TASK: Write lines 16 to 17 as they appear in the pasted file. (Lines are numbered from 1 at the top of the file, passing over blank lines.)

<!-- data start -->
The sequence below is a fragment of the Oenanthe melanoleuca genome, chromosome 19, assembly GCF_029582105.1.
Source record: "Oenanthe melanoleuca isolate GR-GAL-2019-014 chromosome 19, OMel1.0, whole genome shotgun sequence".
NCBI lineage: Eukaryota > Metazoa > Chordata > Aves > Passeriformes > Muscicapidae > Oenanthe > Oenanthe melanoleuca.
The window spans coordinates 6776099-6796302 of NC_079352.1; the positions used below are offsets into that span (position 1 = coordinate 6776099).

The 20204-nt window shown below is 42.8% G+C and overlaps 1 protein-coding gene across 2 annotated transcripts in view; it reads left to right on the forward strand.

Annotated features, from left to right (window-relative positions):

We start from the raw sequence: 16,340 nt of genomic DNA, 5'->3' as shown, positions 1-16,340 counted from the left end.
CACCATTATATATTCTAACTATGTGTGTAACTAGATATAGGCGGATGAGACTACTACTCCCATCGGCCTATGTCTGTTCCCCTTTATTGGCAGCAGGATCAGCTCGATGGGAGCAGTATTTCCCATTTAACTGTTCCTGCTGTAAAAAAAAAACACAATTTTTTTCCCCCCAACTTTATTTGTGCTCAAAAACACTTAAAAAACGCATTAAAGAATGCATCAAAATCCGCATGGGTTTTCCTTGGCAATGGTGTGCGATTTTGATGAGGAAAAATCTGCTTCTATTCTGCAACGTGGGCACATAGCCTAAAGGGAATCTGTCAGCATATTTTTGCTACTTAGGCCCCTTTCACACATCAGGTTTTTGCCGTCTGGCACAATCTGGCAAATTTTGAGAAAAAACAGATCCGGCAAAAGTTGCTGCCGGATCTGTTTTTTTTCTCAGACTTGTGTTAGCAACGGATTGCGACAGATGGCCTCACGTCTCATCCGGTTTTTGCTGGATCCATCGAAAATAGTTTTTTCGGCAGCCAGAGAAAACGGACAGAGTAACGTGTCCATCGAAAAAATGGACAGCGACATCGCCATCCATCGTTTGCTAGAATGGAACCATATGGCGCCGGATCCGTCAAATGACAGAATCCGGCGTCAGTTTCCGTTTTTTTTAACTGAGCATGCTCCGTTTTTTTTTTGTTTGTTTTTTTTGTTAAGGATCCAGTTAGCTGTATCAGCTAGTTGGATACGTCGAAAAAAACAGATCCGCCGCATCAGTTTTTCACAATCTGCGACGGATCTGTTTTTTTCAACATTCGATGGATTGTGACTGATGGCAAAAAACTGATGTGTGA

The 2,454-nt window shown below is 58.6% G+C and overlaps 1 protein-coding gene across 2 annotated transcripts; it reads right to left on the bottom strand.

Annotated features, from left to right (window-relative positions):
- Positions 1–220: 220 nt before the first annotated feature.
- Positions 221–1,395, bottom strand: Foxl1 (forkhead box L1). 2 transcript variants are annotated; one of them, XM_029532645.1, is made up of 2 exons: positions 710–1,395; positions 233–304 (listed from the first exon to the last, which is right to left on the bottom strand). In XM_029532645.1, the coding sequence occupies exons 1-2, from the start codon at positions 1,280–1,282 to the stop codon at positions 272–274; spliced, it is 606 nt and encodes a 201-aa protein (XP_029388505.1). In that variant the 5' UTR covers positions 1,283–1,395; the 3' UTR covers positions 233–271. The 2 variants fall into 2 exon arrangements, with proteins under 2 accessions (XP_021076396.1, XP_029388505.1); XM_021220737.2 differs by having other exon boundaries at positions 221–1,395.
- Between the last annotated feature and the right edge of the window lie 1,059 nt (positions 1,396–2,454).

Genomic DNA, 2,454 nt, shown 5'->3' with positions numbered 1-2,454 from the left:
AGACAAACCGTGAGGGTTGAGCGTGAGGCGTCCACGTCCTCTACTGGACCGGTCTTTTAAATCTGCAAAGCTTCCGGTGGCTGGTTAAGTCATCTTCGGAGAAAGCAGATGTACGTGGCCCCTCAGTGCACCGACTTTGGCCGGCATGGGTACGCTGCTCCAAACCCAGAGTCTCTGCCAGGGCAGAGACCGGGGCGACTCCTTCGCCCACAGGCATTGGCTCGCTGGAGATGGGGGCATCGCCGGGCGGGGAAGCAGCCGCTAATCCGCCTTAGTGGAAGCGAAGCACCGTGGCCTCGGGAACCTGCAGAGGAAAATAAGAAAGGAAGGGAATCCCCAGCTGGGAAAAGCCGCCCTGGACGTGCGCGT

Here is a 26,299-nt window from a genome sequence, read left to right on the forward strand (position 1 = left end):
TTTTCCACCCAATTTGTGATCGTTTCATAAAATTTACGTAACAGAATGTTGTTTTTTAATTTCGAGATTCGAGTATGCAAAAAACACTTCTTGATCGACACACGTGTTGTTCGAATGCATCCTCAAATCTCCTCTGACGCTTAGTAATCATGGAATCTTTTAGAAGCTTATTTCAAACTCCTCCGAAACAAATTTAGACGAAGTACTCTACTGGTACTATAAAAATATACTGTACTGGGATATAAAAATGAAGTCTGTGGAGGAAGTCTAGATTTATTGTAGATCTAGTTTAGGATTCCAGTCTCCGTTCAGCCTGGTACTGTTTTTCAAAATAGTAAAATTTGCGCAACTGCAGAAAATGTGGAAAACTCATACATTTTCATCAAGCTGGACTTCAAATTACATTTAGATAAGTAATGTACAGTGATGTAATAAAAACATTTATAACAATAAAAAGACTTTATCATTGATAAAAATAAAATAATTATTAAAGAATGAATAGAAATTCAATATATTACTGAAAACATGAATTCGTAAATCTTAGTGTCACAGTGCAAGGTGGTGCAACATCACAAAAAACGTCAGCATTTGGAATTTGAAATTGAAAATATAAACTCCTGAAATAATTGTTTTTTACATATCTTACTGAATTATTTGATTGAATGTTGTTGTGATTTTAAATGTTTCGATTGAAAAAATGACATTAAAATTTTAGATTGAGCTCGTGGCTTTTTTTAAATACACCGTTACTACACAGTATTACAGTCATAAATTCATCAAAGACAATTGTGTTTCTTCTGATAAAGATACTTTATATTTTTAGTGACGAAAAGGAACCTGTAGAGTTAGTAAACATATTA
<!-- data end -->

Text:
Here is a 26,299-nt window from a genome sequence, read left to right on the forward strand (position 1 = left end):
TTTTCCACCCAATTTGTGATCGTTTCATAAAATTTACGTAACAGAATGTTGTTTTTTAATTTCGAGATTCGAGTATGCAAAAAACACTTCTTGATCGACACACGTGTTGTTCGAATGCATCCTCAAATCTCCTCTGACGCTTAGTAATCATGGAATCTTTTAGAAGCTTATTTCAAACTCCTCCGAAACAAATTTAGACGAAGTACTCTACTGGTACTATAAAAATATACTGTACTGGGATATAAAAATGAAGTCTGTGGAGGAAGTCTAGATTTATTGTAGATCTAGTTTAGGATTCCAGTCTCCGTTCAGCCTGGTACTGTTTTTCAAAATAGTAAAATTTGCGCAACTGCAGAAAATGTGGAAAACTCATACATTTTCATCAAGCTGGACTTCAAATTACATTTAGATAAGTAATGTACAGTGATGTAATAAAAACATTTATAACAATAAAAAGACTTTATCATTGATAAAAATAAAATAATTATTAAAGAATGAATAGAAATTCAATATATTACTGAAAACATGAATTCGTAAATCTTAGTGTCACAGTGCAAGGTGGTGCAACATCACAAAAAACGTCAGCATTTGGAATTTGAAATTGAAAATATAAACTCCTGAAATAATTGTTTTTTACATATCTTACTGAATTATTTGATTGAATGTTGTTGTGATTTTAAATGTTTCGATTGAAAAAATGACATTAAAATTTTAGATTGAGCTCGTGGCTTTTTTTAAATACACCGTTACTACACAGTATTACAGTCATAAATTCATCAAAGACAATTGTGTTTCTTCTGATAAAGATACTTTATATTTTTAGTGACGAAAAGGAACCTGTAGAGTTAGTAAACATATTA